• Right of return would result in mass of unworkable legal claims. A right of return would result in a flood of Palestinians stating their "right of return" as justification for entering Israel at any time and in unlimited numbers and laying claim to old homes. This creates an unworkable legal nightmare, clouded by historical ambiguities. Such an extended legal nightmare would last for decades, and hurt the reconciliation process.
  • A right of return wrongly makes Israel responsible for refugees. Former Israeli Prime Minister Ehud Olmert said in 2007: "I will not agree to accept any kind of Israeli responsibility for the refugees."[5] That is what a right of return does to Israel. But, without justification. Israel was attacked in 1948 and 1967. It should not have to bear the burden of the refugees that resulted from these conflicts.
  • Unlimited right of return goes a step too far. There are many things that Israel can and has offered to Palestinian refugees: compensation, assistance in resettlement, and return for an extremely limited number of refugees based solely on family reunification or humanitarian considerations. But an unlimited right of return for all refugees and their descendants simply goes too far. This is largely because it is purely unworkable to allow millions of Palestinians to return back to a territory that is already overcrowded.


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History: Were Palestinians forced out, or flee on own will?

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Pro

  • Palestinians forced out, did not leave on own will. The traditional Israeli point of view arguing that Arab leaders encouraged Palestinian Arabs to flee has also been disputed Palestinians, who have presented evidence indicating Arab leaders' will for the Palestinian Arab population to stay put. Historians such as Benny Morris, Erskine Childers, and Walid Khalidi state that no evidence of widespread evacuation orders exists, and that Arab leaders in fact instructed the Palestinian Arabs to stay put. According to Morris, whatever the reasons driving many into flight, temporary evacuation under local orders, contagious panic, fear of Jewish arms, or direct expulsion manu militari, the 700,000 odd Palestinians who did become refugees acquired that status as a result of compulsory displacement or expulsion, since they were not permitted by Israel to return. In any case, even if the 1948 exodus had not been caused by Israel, the claimed right of return is not contingent on Israeli responsibility for the displacement of refugees.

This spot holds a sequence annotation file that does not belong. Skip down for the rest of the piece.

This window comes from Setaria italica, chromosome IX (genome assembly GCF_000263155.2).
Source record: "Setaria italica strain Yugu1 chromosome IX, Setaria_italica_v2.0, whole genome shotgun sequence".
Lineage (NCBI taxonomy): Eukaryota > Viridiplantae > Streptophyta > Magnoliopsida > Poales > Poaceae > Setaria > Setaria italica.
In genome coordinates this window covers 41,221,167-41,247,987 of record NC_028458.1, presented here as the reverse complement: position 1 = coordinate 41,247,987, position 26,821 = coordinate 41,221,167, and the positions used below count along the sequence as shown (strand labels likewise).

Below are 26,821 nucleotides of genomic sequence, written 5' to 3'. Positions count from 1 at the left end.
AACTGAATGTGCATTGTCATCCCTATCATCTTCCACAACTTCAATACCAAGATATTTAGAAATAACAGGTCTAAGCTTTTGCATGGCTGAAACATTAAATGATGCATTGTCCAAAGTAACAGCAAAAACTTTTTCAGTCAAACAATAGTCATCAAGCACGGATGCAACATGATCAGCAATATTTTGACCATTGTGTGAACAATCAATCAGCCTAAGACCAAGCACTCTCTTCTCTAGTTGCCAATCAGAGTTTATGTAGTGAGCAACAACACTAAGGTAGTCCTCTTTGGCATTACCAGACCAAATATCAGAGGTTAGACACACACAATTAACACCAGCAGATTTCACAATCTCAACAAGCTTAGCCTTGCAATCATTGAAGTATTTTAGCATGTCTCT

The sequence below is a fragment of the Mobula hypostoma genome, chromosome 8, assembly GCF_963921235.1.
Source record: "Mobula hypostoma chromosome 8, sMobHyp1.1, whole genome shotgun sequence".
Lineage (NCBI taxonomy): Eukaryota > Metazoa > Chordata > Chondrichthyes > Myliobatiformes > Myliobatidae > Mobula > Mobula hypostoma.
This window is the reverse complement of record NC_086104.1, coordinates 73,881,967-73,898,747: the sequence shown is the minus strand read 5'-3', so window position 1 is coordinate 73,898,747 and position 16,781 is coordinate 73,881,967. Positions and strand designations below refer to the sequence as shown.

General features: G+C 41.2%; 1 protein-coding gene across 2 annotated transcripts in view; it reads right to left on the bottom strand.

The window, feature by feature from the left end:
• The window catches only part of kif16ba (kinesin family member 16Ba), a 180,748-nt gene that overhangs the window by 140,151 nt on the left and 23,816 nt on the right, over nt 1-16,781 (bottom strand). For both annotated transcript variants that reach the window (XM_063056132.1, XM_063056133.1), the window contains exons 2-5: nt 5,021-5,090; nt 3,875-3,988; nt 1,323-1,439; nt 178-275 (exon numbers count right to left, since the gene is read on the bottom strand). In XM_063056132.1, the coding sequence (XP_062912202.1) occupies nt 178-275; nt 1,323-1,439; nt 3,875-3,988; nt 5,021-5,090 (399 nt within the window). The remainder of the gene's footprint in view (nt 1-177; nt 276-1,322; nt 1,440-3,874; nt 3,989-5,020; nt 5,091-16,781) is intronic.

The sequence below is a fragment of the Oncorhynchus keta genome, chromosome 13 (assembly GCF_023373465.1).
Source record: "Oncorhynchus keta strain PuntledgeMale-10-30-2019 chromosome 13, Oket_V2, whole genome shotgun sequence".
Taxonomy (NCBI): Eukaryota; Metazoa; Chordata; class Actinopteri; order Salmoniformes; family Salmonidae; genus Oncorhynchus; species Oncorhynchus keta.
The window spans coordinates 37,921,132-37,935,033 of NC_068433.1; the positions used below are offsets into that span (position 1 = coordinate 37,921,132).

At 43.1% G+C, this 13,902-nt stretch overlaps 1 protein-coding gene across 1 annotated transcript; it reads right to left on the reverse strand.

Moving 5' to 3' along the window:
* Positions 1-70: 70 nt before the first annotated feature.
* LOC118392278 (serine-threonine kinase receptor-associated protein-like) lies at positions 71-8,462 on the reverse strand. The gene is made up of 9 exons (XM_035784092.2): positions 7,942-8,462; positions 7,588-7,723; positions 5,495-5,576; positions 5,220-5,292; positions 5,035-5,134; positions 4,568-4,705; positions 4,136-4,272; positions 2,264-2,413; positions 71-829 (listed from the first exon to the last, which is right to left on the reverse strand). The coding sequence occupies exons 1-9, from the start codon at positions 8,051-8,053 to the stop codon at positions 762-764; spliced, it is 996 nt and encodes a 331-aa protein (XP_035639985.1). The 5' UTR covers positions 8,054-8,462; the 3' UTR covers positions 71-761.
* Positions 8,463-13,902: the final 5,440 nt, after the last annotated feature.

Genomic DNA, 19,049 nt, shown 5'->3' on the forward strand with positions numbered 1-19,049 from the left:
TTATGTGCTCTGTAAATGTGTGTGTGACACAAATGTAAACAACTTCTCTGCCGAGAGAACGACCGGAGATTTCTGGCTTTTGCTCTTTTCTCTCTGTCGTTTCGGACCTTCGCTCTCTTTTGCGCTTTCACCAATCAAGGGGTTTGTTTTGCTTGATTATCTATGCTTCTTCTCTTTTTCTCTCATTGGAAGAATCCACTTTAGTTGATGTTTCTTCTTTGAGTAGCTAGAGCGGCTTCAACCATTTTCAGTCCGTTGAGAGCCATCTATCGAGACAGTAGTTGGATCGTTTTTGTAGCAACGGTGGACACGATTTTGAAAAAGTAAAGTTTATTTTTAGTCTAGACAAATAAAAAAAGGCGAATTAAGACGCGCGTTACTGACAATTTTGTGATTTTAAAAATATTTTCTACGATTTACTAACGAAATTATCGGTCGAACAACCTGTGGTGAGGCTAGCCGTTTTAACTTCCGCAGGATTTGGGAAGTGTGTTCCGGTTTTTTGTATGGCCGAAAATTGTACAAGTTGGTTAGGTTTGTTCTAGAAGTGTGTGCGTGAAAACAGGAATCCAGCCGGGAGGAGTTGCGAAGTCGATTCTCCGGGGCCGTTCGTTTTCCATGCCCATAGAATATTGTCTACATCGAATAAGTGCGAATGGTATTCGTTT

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Con

  • Arabs instigated 1948/1967 wars; no Pal. right of return. Israeli official sources, foreign press, and officials present at the time, and historians such as Joseph Schechtman have long claimed that the 1948 refugee crisis was instigated by the invading Arab armies, who ordered Palestinian civilians to evacuate the battle zone. Opponents of the right of return, such as Efraim Karsh say that Israel is therefore not obligated to compensate Palestinians or allow them to return. Israel officially denies any responsibility for the Palestinian exodus, stating that their flight was caused by the Arab invasion.
  • Palestinian flight from Israel was voluntary, not forced. According to some sources, Palestinian flight from Israel was not compelled but was predominantly voluntary, as a result of seven Arab nations declaring war on Israel in 1948. Many Arab leaders encouraged and even ordered Palestinians to evacuate the battle zone in order to make it easier for the Arab armies and fedayeen to demolish the newly found Jewish state and Israel officially denies any responsibility for the Palestinian exodus, stating that their flight was caused by the Arab invasion. Karsh states that most Palestinians chose their status as refugees themselves, and therefore Israel is therefore absolved of responsibility.
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Pro/con sources

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See also